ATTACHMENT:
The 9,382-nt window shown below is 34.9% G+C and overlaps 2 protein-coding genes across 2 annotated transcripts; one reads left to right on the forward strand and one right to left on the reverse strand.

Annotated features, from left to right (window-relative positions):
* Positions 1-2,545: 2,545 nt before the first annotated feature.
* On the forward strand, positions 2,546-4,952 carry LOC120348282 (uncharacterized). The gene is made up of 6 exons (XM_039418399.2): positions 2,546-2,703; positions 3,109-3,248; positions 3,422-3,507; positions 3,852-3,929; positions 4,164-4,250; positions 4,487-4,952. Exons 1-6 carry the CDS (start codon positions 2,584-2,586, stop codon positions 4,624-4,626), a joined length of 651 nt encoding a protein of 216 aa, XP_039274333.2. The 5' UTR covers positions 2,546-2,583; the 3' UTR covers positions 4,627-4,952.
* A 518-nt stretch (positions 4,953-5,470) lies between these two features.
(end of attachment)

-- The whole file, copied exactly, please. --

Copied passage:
The 9,382-nt window shown below is 34.9% G+C and overlaps 2 protein-coding genes across 2 annotated transcripts; one reads left to right on the forward strand and one right to left on the reverse strand.

Annotated features, from left to right (window-relative positions):
* Positions 1-2,545: 2,545 nt before the first annotated feature.
* On the forward strand, positions 2,546-4,952 carry LOC120348282 (uncharacterized). The gene is made up of 6 exons (XM_039418399.2): positions 2,546-2,703; positions 3,109-3,248; positions 3,422-3,507; positions 3,852-3,929; positions 4,164-4,250; positions 4,487-4,952. Exons 1-6 carry the CDS (start codon positions 2,584-2,586, stop codon positions 4,624-4,626), a joined length of 651 nt encoding a protein of 216 aa, XP_039274333.2. The 5' UTR covers positions 2,546-2,583; the 3' UTR covers positions 4,627-4,952.
* A 518-nt stretch (positions 4,953-5,470) lies between these two features.